40 YEARS STRONG
GIL AND ARLENE AYOUB
GILBERT AYOUB SCREWED up the courage to ask Arlene Turner out on a date at Arlene’s 15th birthday party. The timing and the approach was thought out in advance, the plan discussed with his best friend Bob. To his delight, Arlene accepted.
They both grew up in the Montreal neighbourhood of St. Leonard, but they had little else in common: Gil was quiet, athletic and intense, Arlene, his polar opposite: vivacious, outgoing and – oh – she had no interest in sports. Nada.
“There were a few other boyfriends,” Arlene insists, but Gil’s persistence won out, and on Oct. 2, 1976 – two days before Arlene’s 20th birthday – they married.
Fast forward forty years, and the unlikely pair is still together – grandparents now, four times over. Next month, they’re going to Hawaii to celebrate 40 years of marriage and their respective 60th birthdays. And on Oct. 8, they’ll be at Kailua Pier for the Ironman World Championship The Ayoubs have 22 Ironman races between them. “I did Kona when I turned 50,” Gil said. “The goal this year was to do Kona when I turned 60 – and for us to qualify together.”
“This was never on my horizon,” says Arlene, recalling her first Ironman in Penticton in 2005 – two years after she learned how to swim.
“I was standing on the beach, crying,” she says. “Then Sister Madonna [Buder, the ‘Iron Nun’ and world’s oldest Ironman finisher, at 85] prances by and says, ‘Isn’t this a blessed day?’”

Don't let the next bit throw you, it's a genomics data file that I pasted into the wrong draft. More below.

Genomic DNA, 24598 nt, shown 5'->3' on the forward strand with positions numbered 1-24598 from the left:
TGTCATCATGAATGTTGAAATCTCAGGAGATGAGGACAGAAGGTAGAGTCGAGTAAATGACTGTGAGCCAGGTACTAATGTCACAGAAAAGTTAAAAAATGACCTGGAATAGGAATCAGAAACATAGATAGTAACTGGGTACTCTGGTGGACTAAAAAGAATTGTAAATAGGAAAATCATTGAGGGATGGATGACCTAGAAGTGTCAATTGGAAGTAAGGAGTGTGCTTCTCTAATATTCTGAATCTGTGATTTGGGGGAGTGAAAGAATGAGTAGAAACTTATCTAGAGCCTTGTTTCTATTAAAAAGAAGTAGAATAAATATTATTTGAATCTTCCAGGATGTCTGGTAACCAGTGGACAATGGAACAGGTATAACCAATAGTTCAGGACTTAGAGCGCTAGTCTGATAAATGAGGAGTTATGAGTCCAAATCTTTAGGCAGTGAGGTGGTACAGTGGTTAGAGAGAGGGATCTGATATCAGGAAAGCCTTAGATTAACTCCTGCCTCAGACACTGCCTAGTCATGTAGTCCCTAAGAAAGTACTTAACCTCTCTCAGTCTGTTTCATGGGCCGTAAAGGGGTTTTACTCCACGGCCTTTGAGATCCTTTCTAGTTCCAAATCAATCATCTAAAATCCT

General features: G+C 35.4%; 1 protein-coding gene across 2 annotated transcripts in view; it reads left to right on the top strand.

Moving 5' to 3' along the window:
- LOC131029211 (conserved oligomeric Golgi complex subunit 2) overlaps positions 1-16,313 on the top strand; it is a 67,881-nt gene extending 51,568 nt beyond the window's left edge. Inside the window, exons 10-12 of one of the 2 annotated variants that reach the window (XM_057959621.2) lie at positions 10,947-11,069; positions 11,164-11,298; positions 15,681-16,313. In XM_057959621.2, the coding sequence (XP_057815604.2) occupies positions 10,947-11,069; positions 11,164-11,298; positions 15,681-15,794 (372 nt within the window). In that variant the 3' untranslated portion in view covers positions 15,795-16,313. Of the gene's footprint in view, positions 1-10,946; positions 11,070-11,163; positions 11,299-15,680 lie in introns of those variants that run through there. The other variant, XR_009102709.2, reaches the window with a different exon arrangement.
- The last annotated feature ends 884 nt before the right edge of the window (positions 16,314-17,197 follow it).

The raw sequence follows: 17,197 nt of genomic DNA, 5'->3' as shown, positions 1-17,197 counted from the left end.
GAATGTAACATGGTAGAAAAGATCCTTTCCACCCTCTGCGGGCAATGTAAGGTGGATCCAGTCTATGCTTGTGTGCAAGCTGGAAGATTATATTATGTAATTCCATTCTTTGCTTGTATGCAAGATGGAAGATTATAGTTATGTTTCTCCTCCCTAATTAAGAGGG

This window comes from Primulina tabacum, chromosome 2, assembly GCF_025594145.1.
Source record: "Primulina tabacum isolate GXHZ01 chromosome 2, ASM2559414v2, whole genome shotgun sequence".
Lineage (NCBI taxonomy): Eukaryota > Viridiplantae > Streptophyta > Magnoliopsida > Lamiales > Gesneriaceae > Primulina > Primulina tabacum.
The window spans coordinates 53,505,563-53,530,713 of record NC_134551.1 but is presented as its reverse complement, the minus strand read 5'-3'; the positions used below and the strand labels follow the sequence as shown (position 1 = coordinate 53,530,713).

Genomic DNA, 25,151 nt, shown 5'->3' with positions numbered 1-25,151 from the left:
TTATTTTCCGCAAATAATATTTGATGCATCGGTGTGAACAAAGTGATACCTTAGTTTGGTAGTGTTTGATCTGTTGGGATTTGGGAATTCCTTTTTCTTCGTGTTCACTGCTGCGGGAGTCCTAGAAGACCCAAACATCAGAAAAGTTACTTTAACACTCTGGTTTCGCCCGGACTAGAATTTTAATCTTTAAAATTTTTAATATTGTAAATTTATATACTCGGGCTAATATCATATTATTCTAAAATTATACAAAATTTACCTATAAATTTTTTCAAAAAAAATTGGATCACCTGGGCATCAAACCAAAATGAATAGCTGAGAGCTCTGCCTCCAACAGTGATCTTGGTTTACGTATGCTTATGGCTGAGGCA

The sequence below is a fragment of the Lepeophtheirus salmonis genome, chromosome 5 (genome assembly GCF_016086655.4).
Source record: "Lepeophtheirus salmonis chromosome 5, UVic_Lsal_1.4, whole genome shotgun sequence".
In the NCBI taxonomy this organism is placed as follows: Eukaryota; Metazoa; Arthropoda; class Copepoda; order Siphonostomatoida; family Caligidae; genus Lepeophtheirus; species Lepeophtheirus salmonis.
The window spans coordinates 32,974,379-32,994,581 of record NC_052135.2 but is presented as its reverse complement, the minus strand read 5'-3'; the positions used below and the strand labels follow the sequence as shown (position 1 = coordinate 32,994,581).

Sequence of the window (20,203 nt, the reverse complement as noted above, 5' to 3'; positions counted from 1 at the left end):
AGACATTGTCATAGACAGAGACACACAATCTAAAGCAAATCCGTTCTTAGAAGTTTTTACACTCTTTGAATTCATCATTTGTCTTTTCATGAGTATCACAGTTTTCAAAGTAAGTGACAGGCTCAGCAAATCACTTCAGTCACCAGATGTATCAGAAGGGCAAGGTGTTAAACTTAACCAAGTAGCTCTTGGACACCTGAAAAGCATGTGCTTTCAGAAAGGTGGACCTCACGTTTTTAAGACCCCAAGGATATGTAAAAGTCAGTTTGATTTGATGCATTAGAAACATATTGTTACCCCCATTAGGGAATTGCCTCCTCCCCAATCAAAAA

That was the boost Arlene needed to overcome her fear, but she laughs at the photo of her getting out of Okanagan Lake an hour and 35 minutes later. “The picture coming out of the swim is me, looking backwards, to see if there is anybody behind me,” she says. “I was sure I was last!” Back in the early 1970s in St. Leonard, “exercise just wasn’t part of the recipe,” Arlene says. “Girls didn’t even have gym.” In the Turner household, the boys were even fed differently. “My brothers played hockey, so they got steak.” Gil, on the other hand, was sports-obsessed, adventurous and ready to try his hand at anything. In his 20s, he raced Olympic-class Tornado catamarans and windsurfed in summer, played squash and worked as a ski and snowboard instructor in winter. He persuaded Arlene to take up martial arts, both of them earning black belts in aikido. Then there was polo. “He got into it through a family member who had horses,” Arlene says. “I have a memory of me holding our son Christopher in my arms – he was probably four months old – and a two-year-old at my leg, and my husband was taking off to go play polo on a Saturday morning. There’s me, just standing by the window, crying.” “Those were the years I had to persist through.” “Arlene wasn’t a horse person at all,” Gil concedes. Eventually, polo was replaced by mountain-bike racing. And Arlene, in her 40s, discovered running. “I started to get away from everybody,” Arlene says. “It was simple. Put on a pair of running shoes, and go.”